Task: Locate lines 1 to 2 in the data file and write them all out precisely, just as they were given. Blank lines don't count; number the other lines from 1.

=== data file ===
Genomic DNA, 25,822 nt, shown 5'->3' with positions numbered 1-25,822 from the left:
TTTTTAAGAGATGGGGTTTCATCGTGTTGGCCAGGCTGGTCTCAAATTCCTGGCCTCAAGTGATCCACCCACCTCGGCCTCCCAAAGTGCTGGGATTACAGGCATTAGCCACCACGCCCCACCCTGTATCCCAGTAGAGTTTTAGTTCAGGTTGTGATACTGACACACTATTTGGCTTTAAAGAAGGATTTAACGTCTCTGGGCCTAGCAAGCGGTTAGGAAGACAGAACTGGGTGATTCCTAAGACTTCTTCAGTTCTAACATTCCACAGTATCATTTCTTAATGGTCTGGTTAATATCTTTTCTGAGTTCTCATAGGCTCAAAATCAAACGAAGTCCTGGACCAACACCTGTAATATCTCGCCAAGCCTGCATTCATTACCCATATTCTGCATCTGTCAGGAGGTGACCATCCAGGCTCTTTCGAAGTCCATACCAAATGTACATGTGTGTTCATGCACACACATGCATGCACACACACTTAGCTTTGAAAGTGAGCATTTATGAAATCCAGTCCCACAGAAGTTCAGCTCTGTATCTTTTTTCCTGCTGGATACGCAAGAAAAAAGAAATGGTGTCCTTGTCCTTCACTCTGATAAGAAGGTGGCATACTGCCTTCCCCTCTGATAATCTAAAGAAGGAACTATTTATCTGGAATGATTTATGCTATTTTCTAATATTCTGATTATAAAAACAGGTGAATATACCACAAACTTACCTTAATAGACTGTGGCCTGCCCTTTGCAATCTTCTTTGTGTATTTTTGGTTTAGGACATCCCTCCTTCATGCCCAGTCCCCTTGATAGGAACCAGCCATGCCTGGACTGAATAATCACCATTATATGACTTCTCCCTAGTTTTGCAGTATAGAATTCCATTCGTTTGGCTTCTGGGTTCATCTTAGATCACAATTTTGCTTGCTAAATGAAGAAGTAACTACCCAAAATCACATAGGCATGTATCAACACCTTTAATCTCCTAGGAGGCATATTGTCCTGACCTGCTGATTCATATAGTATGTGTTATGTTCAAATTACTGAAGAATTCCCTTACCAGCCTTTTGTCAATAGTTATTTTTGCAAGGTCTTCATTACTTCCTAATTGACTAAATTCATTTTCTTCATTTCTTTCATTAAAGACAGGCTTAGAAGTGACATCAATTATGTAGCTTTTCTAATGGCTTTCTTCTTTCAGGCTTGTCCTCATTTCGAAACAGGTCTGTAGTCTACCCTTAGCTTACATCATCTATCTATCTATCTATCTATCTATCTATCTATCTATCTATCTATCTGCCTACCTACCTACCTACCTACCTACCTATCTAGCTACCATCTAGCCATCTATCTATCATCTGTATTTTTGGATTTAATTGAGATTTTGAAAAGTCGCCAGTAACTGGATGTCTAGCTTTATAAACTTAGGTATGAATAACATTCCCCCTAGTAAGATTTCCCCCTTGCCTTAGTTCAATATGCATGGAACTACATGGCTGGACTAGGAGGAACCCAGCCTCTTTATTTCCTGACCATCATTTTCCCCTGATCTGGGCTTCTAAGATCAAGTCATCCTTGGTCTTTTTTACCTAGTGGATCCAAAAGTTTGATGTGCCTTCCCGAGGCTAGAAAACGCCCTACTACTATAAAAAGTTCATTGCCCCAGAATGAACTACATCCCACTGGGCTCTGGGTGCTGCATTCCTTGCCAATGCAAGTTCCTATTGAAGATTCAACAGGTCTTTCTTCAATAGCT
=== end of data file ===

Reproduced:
Genomic DNA, 25,822 nt, shown 5'->3' with positions numbered 1-25,822 from the left:
TTTTTAAGAGATGGGGTTTCATCGTGTTGGCCAGGCTGGTCTCAAATTCCTGGCCTCAAGTGATCCACCCACCTCGGCCTCCCAAAGTGCTGGGATTACAGGCATTAGCCACCACGCCCCACCCTGTATCCCAGTAGAGTTTTAGTTCAGGTTGTGATACTGACACACTATTTGGCTTTAAAGAAGGATTTAACGTCTCTGGGCCTAGCAAGCGGTTAGGAAGACAGAACTGGGTGATTCCTAAGACTTCTTCAGTTCTAACATTCCACAGTATCATTTCTTAATGGTCTGGTTAATATCTTTTCTGAGTTCTCATAGGCTCAAAATCAAACGAAGTCCTGGACCAACACCTGTAATATCTCGCCAAGCCTGCATTCATTACCCATATTCTGCATCTGTCAGGAGGTGACCATCCAGGCTCTTTCGAAGTCCATACCAAATGTACATGTGTGTTCATGCACACACATGCATGCACACACACTTAGCTTTGAAAGTGAGCATTTATGAAATCCAGTCCCACAGAAGTTCAGCTCTGTATCTTTTTTCCTGCTGGATACGCAAGAAAAAAGAAATGGTGTCCTTGTCCTTCACTCTGATAAGAAGGTGGCATACTGCCTTCCCCTCTGATAATCTAAAGAAGGAACTATTTATCTGGAATGATTTATGCTATTTTCTAATATTCTGATTATAAAAACAGGTGAATATACCACAAACTTACCTTAATAGACTGTGGCCTGCCCTTTGCAATCTTCTTTGTGTATTTTTGGTTTAGGACATCCCTCCTTCATGCCCAGTCCCCTTGATAGGAACCAGCCATGCCTGGACTGAATAATCACCATTATATGACTTCTCCCTAGTTTTGCAGTATAGAATTCCATTCGTTTGGCTTCTGGGTTCATCTTAGATCACAATTTTGCTTGCTAAATGAAGAAGTAACTACCCAAAATCACATAGGCATGTATCAACACCTTTAATCTCCTAGGAGGCATATTGTCCTGACCTGCTGATTCATATAGTATGTGTTATGTTCAAATTACTGAAGAATTCCCTTACCAGCCTTTTGTCAATAGTTATTTTTGCAAGGTCTTCATTACTTCCTAATTGACTAAATTCATTTTCTTCATTTCTTTCATTAAAGACAGGCTTAGAAGTGACATCAATTATGTAGCTTTTCTAATGGCTTTCTTCTTTCAGGCTTGTCCTCATTTCGAAACAGGTCTGTAGTCTACCCTTAGCTTACATCATCTATCTATCTATCTATCTATCTATCTATCTATCTATCTATCTATCTGCCTACCTACCTACCTACCTACCTACCTATCTAGCTACCATCTAGCCATCTATCTATCATCTGTATTTTTGGATTTAATTGAGATTTTGAAAAGTCGCCAGTAACTGGATGTCTAGCTTTATAAACTTAGGTATGAATAACATTCCCCCTAGTAAGATTTCCCCCTTGCCTTAGTTCAATATGCATGGAACTACATGGCTGGACTAGGAGGAACCCAGCCTCTTTATTTCCTGACCATCATTTTCCCCTGATCTGGGCTTCTAAGATCAAGTCATCCTTGGTCTTTTTTACCTAGTGGATCCAAAAGTTTGATGTGCCTTCCCGAGGCTAGAAAACGCCCTACTACTATAAAAAGTTCATTGCCCCAGAATGAACTACATCCCACTGGGCTCTGGGTGCTGCATTCCTTGCCAATGCAAGTTCCTATTGAAGATTCAACAGGTCTTTCTTCAATAGCT